Crosby also was captain of Team Canada at the 2014 Sochi Olympic team that won the gold medal. Ever since he became captain, Crosby has won a scoring title, a Hart trophy, a Conn Smythe, and of course two Stanley Cups. Sid The Kid is a pure winner and he saved a Penguins franchise that was so close to moving to Las Vegas. Without his incredible efforts, the Penguins would have gone nowhere but to, well, Vegas.
5 Worst: Derek MacKenzie
That's exactly what I thought when I recently looked at the list of every NHL captain. Was I on vacation or something when he became captain? Or was it such under-the-radar news that I never saw the updates on my phone? Derek MacKenzie and not Aaron Ekblad or Jaromir Jagr is the captain of the Florida Panthers. Who'd thought?
Here, we have a 35-year-old who has 42 goals and 95 points in 453 career NHL games. MacKenzie's career year? Nine goals and 23 points with the Columbus Blue Jackets in 2010-11. MacKenzie is a career bottom-six forward in the NHL. How in the world is he captain of the Panthers?
We've spent years trying to find out the existence of UFOs, Nessi, and Bigfoot. Perhaps science will never study what made MacKenzie captain.
4 Useless: Jussi Jokinen
No, I do not hate the Panthers. My feelings towards them are no different than that of the folks who live in Florida. That is, no one really seems to care about them. If they're in the playoffs, then they'll be fun to watch. That's about it, though.
Jussi Jokinen isn't much of a leader in the NHL. He bounced around teams for years, going from Dallas to Tampa Bay to Carolina to Pittsburgh to (this is getting exhausting to type) Florida. Though he has scored 50-plus points four times in his career, Jokinen hasn't shown much to be a true leader in the NHL.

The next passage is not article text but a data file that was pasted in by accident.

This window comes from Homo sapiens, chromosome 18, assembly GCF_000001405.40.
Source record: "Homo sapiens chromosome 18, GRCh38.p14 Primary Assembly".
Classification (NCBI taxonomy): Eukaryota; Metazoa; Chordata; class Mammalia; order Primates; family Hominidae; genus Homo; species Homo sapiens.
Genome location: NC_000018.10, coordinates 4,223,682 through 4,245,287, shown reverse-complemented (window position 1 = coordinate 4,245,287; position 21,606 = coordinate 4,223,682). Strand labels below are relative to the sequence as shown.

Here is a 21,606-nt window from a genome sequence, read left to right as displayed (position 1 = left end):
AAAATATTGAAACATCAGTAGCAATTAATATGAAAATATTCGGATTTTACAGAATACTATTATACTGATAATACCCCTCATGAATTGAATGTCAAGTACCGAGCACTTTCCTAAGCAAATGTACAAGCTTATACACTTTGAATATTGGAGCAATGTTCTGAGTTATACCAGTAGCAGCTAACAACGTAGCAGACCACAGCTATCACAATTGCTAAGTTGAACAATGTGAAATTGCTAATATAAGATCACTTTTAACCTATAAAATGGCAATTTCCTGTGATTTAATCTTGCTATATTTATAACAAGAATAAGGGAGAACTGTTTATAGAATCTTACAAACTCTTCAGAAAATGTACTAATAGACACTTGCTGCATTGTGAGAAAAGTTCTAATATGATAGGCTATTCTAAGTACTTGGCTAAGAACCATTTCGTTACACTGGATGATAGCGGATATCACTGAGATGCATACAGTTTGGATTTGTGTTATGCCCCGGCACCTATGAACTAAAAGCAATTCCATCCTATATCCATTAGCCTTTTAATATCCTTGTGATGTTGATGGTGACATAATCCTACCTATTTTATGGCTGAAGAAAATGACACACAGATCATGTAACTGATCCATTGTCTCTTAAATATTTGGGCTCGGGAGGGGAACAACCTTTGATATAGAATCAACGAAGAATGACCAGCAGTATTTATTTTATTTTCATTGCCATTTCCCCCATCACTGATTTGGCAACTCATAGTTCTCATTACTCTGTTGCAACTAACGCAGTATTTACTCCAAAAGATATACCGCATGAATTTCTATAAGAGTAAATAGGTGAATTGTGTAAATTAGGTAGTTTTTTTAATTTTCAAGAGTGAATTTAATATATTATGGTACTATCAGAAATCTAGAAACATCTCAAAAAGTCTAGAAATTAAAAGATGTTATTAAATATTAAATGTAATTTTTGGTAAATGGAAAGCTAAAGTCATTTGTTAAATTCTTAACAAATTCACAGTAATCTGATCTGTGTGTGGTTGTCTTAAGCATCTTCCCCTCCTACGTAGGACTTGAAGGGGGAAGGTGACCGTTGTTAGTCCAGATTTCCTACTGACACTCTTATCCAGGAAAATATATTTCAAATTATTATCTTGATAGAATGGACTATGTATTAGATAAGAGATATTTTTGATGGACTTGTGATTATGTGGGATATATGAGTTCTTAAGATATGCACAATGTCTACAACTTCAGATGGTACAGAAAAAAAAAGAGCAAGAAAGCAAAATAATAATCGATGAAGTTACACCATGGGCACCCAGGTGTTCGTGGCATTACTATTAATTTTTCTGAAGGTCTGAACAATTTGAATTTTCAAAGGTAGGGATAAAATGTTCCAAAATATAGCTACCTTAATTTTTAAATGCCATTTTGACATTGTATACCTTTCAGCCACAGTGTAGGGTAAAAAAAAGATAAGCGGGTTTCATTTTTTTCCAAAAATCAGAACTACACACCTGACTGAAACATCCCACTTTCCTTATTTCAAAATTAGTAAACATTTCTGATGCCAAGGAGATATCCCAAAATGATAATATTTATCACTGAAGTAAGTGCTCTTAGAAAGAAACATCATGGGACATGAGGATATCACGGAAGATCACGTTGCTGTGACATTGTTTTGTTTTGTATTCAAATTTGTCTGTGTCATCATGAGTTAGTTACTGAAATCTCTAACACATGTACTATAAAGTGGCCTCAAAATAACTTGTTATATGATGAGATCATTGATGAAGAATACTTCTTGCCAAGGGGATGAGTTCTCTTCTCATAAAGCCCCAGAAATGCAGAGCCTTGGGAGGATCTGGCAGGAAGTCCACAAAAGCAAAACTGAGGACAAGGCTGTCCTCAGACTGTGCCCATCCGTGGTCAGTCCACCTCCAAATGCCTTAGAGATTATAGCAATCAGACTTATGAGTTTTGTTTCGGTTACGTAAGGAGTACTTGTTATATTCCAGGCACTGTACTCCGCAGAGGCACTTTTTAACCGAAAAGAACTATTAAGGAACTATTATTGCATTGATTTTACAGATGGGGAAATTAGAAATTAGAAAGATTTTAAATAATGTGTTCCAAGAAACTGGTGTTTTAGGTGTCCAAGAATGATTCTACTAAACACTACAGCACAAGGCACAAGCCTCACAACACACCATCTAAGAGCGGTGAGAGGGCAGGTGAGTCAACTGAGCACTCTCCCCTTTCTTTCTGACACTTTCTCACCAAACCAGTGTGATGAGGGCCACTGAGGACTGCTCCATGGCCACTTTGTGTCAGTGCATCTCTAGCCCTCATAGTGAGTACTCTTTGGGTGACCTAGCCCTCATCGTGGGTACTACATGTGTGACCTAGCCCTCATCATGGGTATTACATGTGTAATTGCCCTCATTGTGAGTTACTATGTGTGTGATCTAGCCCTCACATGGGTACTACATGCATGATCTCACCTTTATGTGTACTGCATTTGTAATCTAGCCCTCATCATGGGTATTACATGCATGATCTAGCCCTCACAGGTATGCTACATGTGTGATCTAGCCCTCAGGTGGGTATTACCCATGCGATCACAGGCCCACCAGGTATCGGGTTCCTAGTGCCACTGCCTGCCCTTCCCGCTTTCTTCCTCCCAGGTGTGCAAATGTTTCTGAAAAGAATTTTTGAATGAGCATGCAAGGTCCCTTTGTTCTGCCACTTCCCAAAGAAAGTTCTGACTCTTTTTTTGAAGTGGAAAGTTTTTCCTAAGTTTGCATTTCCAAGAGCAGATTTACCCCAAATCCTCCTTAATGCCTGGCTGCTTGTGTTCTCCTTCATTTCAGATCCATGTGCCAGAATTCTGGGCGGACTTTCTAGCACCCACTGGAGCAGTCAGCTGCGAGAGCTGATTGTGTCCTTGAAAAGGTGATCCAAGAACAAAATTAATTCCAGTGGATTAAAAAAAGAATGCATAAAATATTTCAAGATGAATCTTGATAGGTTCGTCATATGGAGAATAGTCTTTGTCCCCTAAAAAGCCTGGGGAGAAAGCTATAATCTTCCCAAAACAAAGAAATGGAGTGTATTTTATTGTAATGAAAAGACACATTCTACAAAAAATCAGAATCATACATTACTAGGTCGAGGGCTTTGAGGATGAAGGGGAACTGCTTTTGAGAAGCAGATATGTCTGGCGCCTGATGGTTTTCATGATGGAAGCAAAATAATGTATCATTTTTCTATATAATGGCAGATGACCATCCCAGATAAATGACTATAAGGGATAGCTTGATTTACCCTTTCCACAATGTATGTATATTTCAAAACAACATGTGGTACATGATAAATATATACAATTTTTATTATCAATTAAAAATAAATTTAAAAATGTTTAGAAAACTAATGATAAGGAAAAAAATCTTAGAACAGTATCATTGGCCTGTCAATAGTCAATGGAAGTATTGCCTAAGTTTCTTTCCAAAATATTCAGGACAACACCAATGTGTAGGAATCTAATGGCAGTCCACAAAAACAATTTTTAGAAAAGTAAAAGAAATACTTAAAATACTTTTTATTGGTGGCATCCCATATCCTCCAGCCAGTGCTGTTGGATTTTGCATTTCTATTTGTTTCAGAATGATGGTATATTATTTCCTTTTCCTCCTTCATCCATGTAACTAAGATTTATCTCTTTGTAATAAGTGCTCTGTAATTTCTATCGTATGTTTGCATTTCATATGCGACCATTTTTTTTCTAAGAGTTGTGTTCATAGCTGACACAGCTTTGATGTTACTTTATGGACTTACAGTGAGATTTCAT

Jokinen is generally a second-line or third-line forward. Given all the bouncing around he's done in the NHL, it's clear teams aren't valuing him that much for his leadership.
3 Best: Jonathan Toews
Captain Serious is without a doubt, well, the NHL's best captain. Sounds like a bold statement considering how much I just raved about Crosby, but this was a real easy call.
You see, Jonathan Toews became the captain of the 'Hawks for the 2008-09 season, when he was 20. His first year of Captaincy? Chicago made it to the Western Conference Final. The next year? They won the Stanley Cup. Next two years? Playoff seasons. 2013? Stanley Cup. 2014? Western Conference Final. 2015? Stanley Cup. 2016? Playoffs.
Toews has done a remarkable job guiding his Blackhawks throughout his career. In that 2013 Cup year, he guided his team from trailing Detroit 3-1 in the second round to the Cup. He also has a pair of Olympic gold medals to show his leadership. Toews has a reputation for being serious and all about winning. And that's why Chicago is so successful.
2 Worst: Nick Foligno
Nick Foligno has been the NHL's worst captain since he took over the job in 2015-16. A former All-Star, he was expected to lead his Columbus Blue Jackets into a deep playoff run. But that didn't exactly work out.
His Blue Jackets finished the season so poorly and were so desperate that they ended up bringing on John Tortorella as head coach to finish the season. You know Torts? The guy who almost ruined the careers of Rick Nash and the Sedin twins? The guy who coached Team USA to a winless outing at the World Cup of Hockey?
A lot of the Jackets' struggles had to fall on Foligno. Torts also ran Ryan Johansen out of town, only surrendering the team their franchise player. If Foligno was a good captain, he'd make sure Tortorella didn't return for 2016-17. But he did. So Foligno fails.
1 1.Useless: Boone Jenner
The Blue Jackets' alternate captain donned the A the same year that Foligno became captain. And again, I do not hate the Blue Jackets. But being this bad for a long time falls on everybody, including the players to have to be leaders.
Boone Jenner did breakout last year with 30 goals and 49 points. Sure, he has the scoring ability. But that doesn't make him a leader on the Blue Jackets. Like Foligno, he failed to get them out of misery despite a strong season. He also didn't do his job in helping the Jackets play under Tortorella's system.
And not playing under Torts' rocket science system means you probably shouldn't be playing for him. So why didn't Jenner and Foligno go out and demand a coaching change? Probably because he's a useless alternate captain. Hence why number one on my list.